Hemlo dodges Barrick cuts – by Carl Clutchey (Thunder Bay Chronicle-Journal – June 25, 2013)

Thunder Bay Chronicle-Journal is the daily newspaper of Northwestern Ontario.

Barrick Gold’s flagship Hemlo mining operation won’t be negatively affected by major job cuts that the company announced on Monday. But locals are worried that the operation will be hurt if the price of gold continues to lose its shine.

“The job reductions announced (Monday) do not impact the Hemlo mine,” Barrick spokesman Andy Lloyd said in an email.
Barrick is laying off about 100 corporate staff, mostly from its Toronto headquarters, as it struggles with falling gold prices and various internal challenges.

Barrick employs about 700 full-time workers and contract employees at its Williams and David Bell gold mines about 40 kilometres east of Marathon. The jobs that are being cut represent about 30 per cent of the total corporate office positions for the Toronto-based mining company, which is the world’s largest gold producer.

Most of jobs are at Barrick’s head office in Toronto, but some are at its regional offices. An email to The Canadian Press from Barrick says staff at a Barrick office in Salt Lake City, Utah, may also be affected.

The company advised staff last week that the layoffs were coming. The cuts affect a small portion of the 25,000 employees that Barrick has worldwide, but represent its ongoing efforts to streamline during a period of falling gold prices and internal challenges, including mounting costs at its Pascua-Lama project in South America and losses at its copper business in Africa.

Marathon Mayor Rick Dumas said the town is watching the situation closely as the price of gold continues to slide.
“Let’s face it, Hemlo is the No. 1 employer in our (North Shore) region,” said Dumas. “The company has told us that the key to the whole operation is the price of gold.

“Hopefully, Barrick will continue to keep us informed.”

Though the gold price has dropped below US$1,300 per ounce, it remains above the amount the Hemlo operation needs to make a profit.

According to Barrick’s website, Hemlo produced 206,000 ounces of gold last year at a total cash cost of $978 per ounce.
As of Dec. 31, “Hemlo’s proven and probable mineral reserves were 1.2 million ounces of gold,” the company said.

Barrick also said Monday that its capital spending this year would be reduced by about half a billion dollars to between $5.2 billion and $5.7 billion — down from the previous budget of $5.7 billion to $6.3 billion.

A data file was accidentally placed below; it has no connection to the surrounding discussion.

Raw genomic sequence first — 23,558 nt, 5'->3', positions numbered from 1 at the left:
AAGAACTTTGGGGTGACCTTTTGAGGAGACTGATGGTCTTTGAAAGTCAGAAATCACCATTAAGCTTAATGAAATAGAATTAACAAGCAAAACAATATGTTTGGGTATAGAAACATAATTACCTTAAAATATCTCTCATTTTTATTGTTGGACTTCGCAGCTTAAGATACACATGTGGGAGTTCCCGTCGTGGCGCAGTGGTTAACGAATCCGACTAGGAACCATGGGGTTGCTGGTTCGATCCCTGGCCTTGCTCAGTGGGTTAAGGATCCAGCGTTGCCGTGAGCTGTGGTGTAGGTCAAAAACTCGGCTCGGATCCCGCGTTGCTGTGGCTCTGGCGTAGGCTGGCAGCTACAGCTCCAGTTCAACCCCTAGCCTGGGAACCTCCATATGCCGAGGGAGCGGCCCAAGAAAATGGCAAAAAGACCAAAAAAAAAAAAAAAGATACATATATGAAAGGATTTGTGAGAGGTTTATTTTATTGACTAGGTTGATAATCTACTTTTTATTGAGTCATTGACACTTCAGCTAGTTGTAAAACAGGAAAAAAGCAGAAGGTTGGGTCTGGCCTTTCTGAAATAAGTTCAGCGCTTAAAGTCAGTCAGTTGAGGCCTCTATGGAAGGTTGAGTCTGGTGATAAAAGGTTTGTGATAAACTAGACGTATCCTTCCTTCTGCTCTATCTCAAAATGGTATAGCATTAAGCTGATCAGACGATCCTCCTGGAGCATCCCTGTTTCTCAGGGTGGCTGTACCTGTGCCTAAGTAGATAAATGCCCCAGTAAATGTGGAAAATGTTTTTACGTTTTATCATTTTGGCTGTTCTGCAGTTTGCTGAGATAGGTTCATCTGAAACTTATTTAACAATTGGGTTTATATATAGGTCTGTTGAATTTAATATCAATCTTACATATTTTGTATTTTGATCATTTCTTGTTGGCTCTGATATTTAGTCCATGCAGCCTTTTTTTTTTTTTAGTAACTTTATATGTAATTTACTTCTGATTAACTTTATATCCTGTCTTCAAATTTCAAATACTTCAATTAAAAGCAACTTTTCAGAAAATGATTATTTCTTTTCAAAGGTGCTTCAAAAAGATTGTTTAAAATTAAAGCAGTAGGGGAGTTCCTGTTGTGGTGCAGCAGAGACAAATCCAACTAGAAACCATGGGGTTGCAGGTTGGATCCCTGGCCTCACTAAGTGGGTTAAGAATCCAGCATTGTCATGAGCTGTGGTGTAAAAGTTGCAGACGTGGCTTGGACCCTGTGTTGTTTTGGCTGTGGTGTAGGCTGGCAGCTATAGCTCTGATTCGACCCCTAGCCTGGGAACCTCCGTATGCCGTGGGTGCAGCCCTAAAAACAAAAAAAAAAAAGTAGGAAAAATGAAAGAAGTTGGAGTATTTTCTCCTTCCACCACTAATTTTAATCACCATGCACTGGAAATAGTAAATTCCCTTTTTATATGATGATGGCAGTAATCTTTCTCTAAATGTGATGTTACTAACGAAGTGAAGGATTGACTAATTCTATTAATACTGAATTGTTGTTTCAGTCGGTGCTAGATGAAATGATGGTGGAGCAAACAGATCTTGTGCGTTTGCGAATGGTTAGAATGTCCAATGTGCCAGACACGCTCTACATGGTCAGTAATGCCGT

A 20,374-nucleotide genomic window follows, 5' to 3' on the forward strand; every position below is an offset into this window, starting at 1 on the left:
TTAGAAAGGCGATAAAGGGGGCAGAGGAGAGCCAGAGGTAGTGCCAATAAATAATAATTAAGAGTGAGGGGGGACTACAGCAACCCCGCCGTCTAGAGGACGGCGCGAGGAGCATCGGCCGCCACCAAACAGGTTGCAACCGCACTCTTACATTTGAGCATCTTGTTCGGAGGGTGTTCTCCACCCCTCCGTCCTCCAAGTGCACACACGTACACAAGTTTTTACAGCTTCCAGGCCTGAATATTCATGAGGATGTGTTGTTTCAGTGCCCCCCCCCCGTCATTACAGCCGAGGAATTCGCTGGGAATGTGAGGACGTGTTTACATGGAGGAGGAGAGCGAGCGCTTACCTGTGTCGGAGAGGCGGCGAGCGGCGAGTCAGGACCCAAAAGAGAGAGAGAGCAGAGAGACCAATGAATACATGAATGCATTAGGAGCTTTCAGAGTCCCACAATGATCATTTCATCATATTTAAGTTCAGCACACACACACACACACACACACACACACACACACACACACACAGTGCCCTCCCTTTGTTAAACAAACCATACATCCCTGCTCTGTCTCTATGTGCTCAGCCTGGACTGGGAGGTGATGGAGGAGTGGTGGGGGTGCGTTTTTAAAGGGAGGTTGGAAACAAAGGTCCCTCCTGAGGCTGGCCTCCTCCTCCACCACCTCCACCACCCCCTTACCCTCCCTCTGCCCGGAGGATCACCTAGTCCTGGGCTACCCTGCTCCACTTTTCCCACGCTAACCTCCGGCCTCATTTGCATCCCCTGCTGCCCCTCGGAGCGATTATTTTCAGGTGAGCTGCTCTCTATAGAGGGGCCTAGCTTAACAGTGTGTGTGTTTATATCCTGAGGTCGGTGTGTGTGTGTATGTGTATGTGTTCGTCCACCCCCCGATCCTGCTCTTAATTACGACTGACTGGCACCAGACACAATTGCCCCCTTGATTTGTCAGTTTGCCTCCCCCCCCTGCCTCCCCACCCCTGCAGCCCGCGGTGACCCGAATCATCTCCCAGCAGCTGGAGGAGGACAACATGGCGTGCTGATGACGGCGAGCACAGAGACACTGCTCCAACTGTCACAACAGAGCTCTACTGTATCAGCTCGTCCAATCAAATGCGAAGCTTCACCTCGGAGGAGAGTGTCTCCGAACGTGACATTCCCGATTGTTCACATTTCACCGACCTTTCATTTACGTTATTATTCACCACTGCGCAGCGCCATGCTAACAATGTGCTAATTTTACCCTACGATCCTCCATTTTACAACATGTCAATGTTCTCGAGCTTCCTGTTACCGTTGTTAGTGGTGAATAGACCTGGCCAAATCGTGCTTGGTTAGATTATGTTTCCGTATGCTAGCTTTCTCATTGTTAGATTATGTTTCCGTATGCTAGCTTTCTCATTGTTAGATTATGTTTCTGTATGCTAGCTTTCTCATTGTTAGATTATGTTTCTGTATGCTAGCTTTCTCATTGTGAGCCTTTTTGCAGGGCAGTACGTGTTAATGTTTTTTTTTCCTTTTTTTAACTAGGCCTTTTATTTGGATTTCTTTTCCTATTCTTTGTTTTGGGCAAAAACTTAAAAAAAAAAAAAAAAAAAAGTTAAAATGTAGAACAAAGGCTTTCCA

Barrick has reduced exploration spending to a range of between $300 million and $340 million, which is $100 million lower than before.

This spring, Hemlo management announced approval to proceed with a feasibility study to examine the possibility of expanding the operation’s open pit.

Asked about that project Monday, Lloyd said: “The evaluation of an open pit expansion is still underway.”

The company vowed to make changes in the way it does business after a massive writedown primarily related to its copper mine in Zambia pushed the miner to a loss of US$3.06 billion in the fourth quarter of 2012.

As well, African Barrick Gold suffered a net loss of just under US$46 million during the fourth quarter as a major increase in its cost of sales more than offset slightly higher revenues.

Barrick holds a 73.9 per cent interest in the company, which was formed when the Canadian gold miner spun off its African operations in March 2010.

In January, talks aimed at the potential sale of African Barrick Gold to a Chinese company, called CNG, ended without a deal.

In South America, the company is coping with a setback at its Pascua-Lama megaproject, which straddles the border between Chile and Argentina.

The project will be delayed past the second half of 2014, when the company had previously expected to get the megaproject into production, due to Chilean court- and government-ordered suspensions to deal with environmental impacts.

The company said the delay is expected to result in a higher price tag for the massive project, which is currently estimated to cost US$8.5 billion.

— With The Canadian Press

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